S

SAN Storage area network
This is a dedicated network that is separate from Lanís or WANS and it serves

Scene Illumination
the amount of light (in LUX) falling on the area to be viewed. For best results the ratio of the lightest to the darkest areas should not be more than a factor of two.

SIF (Standard Interchange Format) See also CIF.
SIF resolution, on the other hand, measures 352x288 pixels for PAL cameras but 352x240 for NTSC cameras. (You may also see it in other literature expressed as 320x240 pixels Ė this is also a valid SIF resolution).

Signal to Noise Ratio
The ratio expressed in dB of the signal voltage to the noise voltage in an electronic circuit.

Shutter
An electronic circuit available on many CCD cameras. Allowing the light gathering period (1/50th of a second) of the camera to be stopped prematurely (as little as 1/100,000th of a second.

Subnet
A Subnet is an identifiably separate part of an organisation's IP network.

SVHS (Super Video Home System)
New format, high-resolution VHS video recorders, capable of giving greatly improved picture quality when all features are used. It is also compatible with VHS.

SNMP (Simple Network Management Protocol)
A network management protocol originally designed for TCP/IP networks, which is now used in a wide variety of networking environments.

Switch
A computer that maintains circuits by matching an input port to an output port for each connection. The switch contains switching tables to track this information.

Switched Ethernet
LAN protocol that provides a 10-Mbps dedicated Ethernet connection to each desktop, providing non-contested bandwidth to each user.


T

Telemetry
The system by which the signal is transmitted to a remote location in order to control CCTV equipment e.g. to control pan and tilt and zoom functions, switch on lights, move to preset positions, etc. The controller and the operating position is the transmitter and there is a receiver at the remote location. The signal can be transmitted along a simple 'twisted pair' cable or along the same coaxial cable that carries the video signal.

Time Lapse VCR
A type of video recorder that can be set to record continuously over long periods. This can be anything from three hours to 480 hours, achieved by the tape moving in steps and recording one frame at a time. This means that if set to record over long periods, much information can be lost. On receipt of an alarm signal these machines can be automatically switched to real-time mode.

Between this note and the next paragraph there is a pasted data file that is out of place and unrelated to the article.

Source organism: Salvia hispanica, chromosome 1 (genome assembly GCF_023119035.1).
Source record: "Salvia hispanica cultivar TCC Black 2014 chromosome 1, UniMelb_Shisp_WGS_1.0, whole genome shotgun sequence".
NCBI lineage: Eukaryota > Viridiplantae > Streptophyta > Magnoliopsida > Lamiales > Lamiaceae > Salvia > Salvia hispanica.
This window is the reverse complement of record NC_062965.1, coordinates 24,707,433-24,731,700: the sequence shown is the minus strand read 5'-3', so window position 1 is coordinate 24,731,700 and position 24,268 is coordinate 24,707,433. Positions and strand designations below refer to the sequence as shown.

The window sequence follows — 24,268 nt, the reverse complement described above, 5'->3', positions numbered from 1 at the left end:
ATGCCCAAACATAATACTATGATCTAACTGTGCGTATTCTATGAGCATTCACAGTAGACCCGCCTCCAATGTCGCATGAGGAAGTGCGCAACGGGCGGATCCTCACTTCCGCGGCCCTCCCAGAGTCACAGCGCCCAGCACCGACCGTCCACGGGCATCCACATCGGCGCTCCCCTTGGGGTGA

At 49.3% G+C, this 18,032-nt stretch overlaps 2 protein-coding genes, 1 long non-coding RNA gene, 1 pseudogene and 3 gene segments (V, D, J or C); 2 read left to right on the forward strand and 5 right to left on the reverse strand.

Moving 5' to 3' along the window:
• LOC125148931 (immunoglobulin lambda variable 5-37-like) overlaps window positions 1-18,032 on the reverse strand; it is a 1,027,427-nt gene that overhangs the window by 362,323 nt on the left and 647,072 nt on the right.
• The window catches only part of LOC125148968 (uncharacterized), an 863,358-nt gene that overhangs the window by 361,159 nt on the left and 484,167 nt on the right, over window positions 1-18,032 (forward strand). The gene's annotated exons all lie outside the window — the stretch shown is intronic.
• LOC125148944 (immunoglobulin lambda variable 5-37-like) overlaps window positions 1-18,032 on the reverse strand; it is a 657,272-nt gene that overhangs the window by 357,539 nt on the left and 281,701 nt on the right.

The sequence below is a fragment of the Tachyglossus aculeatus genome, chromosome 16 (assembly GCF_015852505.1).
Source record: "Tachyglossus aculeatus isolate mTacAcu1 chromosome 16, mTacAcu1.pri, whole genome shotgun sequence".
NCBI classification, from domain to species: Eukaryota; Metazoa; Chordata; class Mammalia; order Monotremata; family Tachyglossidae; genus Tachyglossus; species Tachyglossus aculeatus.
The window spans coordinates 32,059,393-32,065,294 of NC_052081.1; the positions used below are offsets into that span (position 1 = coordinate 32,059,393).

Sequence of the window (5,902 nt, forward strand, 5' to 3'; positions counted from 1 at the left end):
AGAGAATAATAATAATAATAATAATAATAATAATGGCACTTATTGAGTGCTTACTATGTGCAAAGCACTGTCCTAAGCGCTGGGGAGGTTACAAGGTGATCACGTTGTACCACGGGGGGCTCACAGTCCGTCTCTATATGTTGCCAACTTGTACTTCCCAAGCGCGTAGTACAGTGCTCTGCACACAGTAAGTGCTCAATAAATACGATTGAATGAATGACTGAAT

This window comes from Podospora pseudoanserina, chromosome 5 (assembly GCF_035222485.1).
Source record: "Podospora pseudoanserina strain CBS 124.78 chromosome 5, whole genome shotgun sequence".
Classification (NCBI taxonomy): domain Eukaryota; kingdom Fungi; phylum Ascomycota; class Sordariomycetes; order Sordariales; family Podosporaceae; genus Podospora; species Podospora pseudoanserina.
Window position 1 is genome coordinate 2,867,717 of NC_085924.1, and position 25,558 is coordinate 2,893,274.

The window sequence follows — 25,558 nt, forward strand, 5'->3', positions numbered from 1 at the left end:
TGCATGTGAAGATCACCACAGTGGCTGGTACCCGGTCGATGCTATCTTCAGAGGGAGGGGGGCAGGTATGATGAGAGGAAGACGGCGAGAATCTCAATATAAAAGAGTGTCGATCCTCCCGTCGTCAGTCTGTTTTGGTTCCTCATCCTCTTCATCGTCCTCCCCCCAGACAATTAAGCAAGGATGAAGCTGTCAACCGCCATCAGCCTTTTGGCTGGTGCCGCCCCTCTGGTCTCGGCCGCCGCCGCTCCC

TCP (Transmission Control Protocol)
Networking protocol providing end-to-end transport through a connectionless IP network. TCP includes controls for security, reliability, and performance.

TDM (Time Division Mulitplexing)
A network transmission method assigning transmission facility bandwidth among users through time slots. TDM is the traditional method of sharing physical bandwidth resources.

Token Ring
LAN protocol to connect desktop computers and other computers equipment over a shared ring that provides a total of 4 or 16 Mbps of bandwidth.

Tours see also patrols
Tours are a term used in PT cameras that signify a periodical change to a fixed camera position that covers the available range of the cameras movement.

Traffic Management
Disciplines and methodologies for controlling traffic load and balance across the network.

TVL (Television Lines Resolution)
The maximum number of changes between light and dark on a picture across 3/4 of the width dictates the resolution of a CCTV product, measured in TVL.


U

Update Rate
The rate which equates to the number of field updates that a VCR and multiplexer would make when connected together in a standard application, e.g. a standard VCR will use a 3hour videotape, recording 50 fields a second. However, when a VCR is configured to a 24 hour time-lapse mode, the updates are slowed by a factor of 8, recording 6.25 fields a second (which on playback gives a slight stroboscopic effect).


V

VHS (Video Home System)
Name given to tape format domestic video recorders

VCR
Video Cassette Recorder

VEXT (Head Pulse Switching)
A multiplexer feature that uses a pulse generated by the VCR so that the multiplexer automatically adjusts to the VCR time-lapse speed.

VLAN (Virtual LAN)
Provides LAN communications between end users that are logically grouped because of shared interests instead of defining LANs based on physical location.

Views
A View is method of recalling a camera along with a preset position from a matrix.


W

WAN Wide Area Network
A WAN is a geographically dispersed telecommunications network.


Y

Y/C
A method of sending video pictures in 2 separate parts down 2 separate cables. The components parts are Y (the monochrome portion) and C (the colour portion).